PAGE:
Inherency: Status Quo Solves Asteroid Impacts 2



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AT: Economy



Decline doesn’t cause war; post World War II studies show that severe economic crises have no link to war
Miller--2000

[Morris Miller is a Professor of Administration at the University of Ottawa, Interdisciplinary Science Review, Vol. 25, No. 4, 2000]


The question may be reformulated. Do wars spring from a popular reaction to a sudden economic crisis that exacerbates poverty and growing disparities in wealth and incomes? Perhaps one could argue, as some scholars do, that it is some dramatic event or sequence of such events leading to the exacerbation of poverty that, in turn, leads to this deplorable denouement. This exogenous factor might act as a catalyst for a violent reaction on the part of the people or on the part of the political leadership who would then possibly be tempted to seek a diversion by finding or, if need be, fabricating an enemy and setting in train the process leading to war. According to a study under- taken by Minxin Pei and Ariel Adesnik of the Carnegie Endowment for International Peace, there would not appear to be any merit in this hypothesis. After studying ninety-three episodes of economic crisis in twenty-two countries in Latin America and Asia in the years since the Second World War they concluded that:19 Much of the conventional wisdom about the political impact of economic crises may be wrong ... The severity of economic crisis – as measured in terms of inflation and negative growth bore no relationship to the collapse of regimes ... (or, in democratic states, rarely) to an outbreak of violence ... In the cases of dictatorships and semi-democracies, the ruling elites responded to crises by increasing repression (thereby using one form of violence to abort another).
Recent examples show political and ideological trends are key to violence, not economic
Barnett--09

[Thomas P. M. Barnett is Senior Managing Director of Enterra Solutions LLC, “The New Rules: Security Remains Stable Amid Financial Crisis,” Aprodex, Asset Protection Index, 25 August 2009, http://www.aprodex.com/the-new-rules--security-remains-stable-amid-financial-crisis-398-bl.aspx)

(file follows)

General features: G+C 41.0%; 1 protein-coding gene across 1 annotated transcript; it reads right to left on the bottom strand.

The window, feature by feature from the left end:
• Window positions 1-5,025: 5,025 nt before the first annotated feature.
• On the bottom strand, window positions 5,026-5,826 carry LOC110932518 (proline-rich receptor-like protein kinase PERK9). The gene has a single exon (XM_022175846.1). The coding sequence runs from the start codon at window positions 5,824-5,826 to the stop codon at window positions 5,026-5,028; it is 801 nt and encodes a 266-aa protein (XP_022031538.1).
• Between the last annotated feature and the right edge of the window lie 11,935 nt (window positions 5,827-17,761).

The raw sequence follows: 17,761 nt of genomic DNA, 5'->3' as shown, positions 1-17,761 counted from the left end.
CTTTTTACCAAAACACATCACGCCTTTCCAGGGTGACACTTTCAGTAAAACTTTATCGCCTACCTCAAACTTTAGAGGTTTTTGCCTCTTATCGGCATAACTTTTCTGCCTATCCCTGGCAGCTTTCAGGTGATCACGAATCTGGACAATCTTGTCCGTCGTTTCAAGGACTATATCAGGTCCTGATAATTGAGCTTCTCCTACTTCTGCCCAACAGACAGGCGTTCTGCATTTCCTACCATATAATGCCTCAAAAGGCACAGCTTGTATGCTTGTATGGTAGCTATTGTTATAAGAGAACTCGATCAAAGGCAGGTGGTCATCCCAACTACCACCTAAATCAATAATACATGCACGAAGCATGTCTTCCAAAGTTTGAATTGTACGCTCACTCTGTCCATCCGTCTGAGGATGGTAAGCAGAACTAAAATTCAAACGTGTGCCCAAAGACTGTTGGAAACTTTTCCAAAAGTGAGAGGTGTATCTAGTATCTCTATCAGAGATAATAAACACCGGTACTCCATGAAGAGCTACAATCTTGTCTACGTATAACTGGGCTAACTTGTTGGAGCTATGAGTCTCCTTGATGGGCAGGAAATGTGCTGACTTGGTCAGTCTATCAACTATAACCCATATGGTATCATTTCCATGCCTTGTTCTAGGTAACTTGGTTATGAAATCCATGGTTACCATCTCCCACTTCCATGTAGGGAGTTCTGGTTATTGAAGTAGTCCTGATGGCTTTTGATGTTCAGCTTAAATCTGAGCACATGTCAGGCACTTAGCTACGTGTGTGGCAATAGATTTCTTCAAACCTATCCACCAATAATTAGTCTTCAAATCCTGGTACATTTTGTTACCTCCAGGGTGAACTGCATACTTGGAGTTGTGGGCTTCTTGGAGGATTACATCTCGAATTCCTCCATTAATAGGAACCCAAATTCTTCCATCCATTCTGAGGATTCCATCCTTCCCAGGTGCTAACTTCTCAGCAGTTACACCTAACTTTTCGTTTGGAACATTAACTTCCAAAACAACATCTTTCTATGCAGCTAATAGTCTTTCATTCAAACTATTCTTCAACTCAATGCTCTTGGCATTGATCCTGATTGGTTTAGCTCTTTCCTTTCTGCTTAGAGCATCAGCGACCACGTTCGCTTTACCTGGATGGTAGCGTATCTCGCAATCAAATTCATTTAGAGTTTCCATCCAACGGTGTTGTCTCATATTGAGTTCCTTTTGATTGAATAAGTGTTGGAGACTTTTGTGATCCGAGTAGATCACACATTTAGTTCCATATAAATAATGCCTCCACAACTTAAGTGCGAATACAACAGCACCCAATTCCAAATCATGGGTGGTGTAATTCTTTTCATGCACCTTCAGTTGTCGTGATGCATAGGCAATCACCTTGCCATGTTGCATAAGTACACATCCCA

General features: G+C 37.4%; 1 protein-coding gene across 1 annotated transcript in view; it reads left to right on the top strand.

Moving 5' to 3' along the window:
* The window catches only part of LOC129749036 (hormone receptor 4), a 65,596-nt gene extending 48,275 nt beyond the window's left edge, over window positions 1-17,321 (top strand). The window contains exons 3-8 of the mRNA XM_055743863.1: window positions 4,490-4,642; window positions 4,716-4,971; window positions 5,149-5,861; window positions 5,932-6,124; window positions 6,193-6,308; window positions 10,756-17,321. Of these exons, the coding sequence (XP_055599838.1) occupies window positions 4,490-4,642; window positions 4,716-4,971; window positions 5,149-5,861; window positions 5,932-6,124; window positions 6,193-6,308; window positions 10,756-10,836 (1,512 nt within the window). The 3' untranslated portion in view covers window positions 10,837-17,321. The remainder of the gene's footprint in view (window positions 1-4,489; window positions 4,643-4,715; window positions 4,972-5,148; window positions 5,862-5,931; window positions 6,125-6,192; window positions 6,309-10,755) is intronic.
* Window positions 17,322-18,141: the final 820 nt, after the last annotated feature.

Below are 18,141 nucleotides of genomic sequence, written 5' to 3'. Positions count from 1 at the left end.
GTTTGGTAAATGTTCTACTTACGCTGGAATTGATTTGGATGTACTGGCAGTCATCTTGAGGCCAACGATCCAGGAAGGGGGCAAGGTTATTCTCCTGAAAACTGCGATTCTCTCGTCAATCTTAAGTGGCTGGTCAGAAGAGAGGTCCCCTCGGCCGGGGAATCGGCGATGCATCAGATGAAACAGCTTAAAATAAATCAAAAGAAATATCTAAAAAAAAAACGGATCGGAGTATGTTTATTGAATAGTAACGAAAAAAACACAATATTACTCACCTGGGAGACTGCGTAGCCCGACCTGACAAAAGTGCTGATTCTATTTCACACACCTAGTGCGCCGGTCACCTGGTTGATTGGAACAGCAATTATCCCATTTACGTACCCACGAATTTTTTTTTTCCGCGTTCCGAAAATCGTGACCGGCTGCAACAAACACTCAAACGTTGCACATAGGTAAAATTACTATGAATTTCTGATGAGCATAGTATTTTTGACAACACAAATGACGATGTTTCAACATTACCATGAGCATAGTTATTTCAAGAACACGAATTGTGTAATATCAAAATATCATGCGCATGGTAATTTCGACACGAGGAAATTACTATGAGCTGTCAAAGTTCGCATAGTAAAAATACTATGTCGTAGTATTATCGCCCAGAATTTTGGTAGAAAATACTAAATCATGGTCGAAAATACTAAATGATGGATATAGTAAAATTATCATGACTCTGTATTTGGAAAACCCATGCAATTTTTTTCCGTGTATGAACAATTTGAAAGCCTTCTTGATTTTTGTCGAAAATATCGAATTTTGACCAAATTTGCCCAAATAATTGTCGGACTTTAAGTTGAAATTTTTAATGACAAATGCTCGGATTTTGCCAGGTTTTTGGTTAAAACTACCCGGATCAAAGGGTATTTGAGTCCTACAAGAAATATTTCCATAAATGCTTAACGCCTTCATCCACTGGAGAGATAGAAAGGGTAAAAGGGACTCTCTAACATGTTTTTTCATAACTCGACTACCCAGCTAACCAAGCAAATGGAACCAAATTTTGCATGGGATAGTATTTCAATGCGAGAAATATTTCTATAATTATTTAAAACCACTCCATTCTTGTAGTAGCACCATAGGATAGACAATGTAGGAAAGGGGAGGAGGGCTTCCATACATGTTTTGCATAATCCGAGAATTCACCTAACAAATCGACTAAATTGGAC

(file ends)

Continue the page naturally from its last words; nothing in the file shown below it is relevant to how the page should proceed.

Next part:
When the global financial crisis struck roughly a year ago, the blogosphere was ablaze with all sorts of scary predictions of, and commentary regarding, ensuing conflict and wars -- a rerun of the Great Depression leading to world war, as it were. Now, as global economic news brightens and recovery -- surprisingly led by China and emerging markets -- is the talk of the day, it's interesting to look back over the past year and realize how globalization's first truly worldwide recession has had virtually no impact whatsoever on the international security landscape. None of the more than three-dozen ongoing conflicts listed by GlobalSecurity.org can be clearly attributed to the global recession. Indeed, the last new entry (civil conflict between Hamas and Fatah in the Palestine) predates the economic crisis by a year, and three quarters of the chronic struggles began in the last century. Ditto for the 15 low-intensity conflicts listed by Wikipedia (where the latest entry is the Mexican "drug war" begun in 2006). Certainly, the Russia-Georgia conflict last August was specifically timed, but by most accounts the opening ceremony of the Beijing Olympics was the most important external trigger (followed by the U.S. presidential campaign) for that sudden spike in an almost two-decade long struggle between Georgia and its two breakaway regions. Looking over the various databases, then, we see a most familiar picture: the usual mix of civil conflicts, insurgencies, and liberation-themed terrorist movements. Besides the recent Russia-Georgia dust-up, the only two potential state-on-state wars (North v. South Korea, Israel v. Iran) are both tied to one side acquiring a nuclear weapon capacity -- a process wholly unrelated to global economic trends. And with the United States effectively tied down by its two ongoing major interventions (Iraq and Afghanistan-bleeding-into-Pakistan), our involvement elsewhere around the planet has been quite modest, both leading up to and following the onset of the economic crisis: e.g., the usual counter-drug efforts in Latin America, the usual military exercises with allies across Asia, mixing it up with pirates off Somalia's coast). Everywhere else we find serious instability we pretty much let it burn, occasionally pressing the Chinese -- unsuccessfully -- to do something. Our new Africa Command, for example, hasn't led us to anything beyond advising and training local forces.


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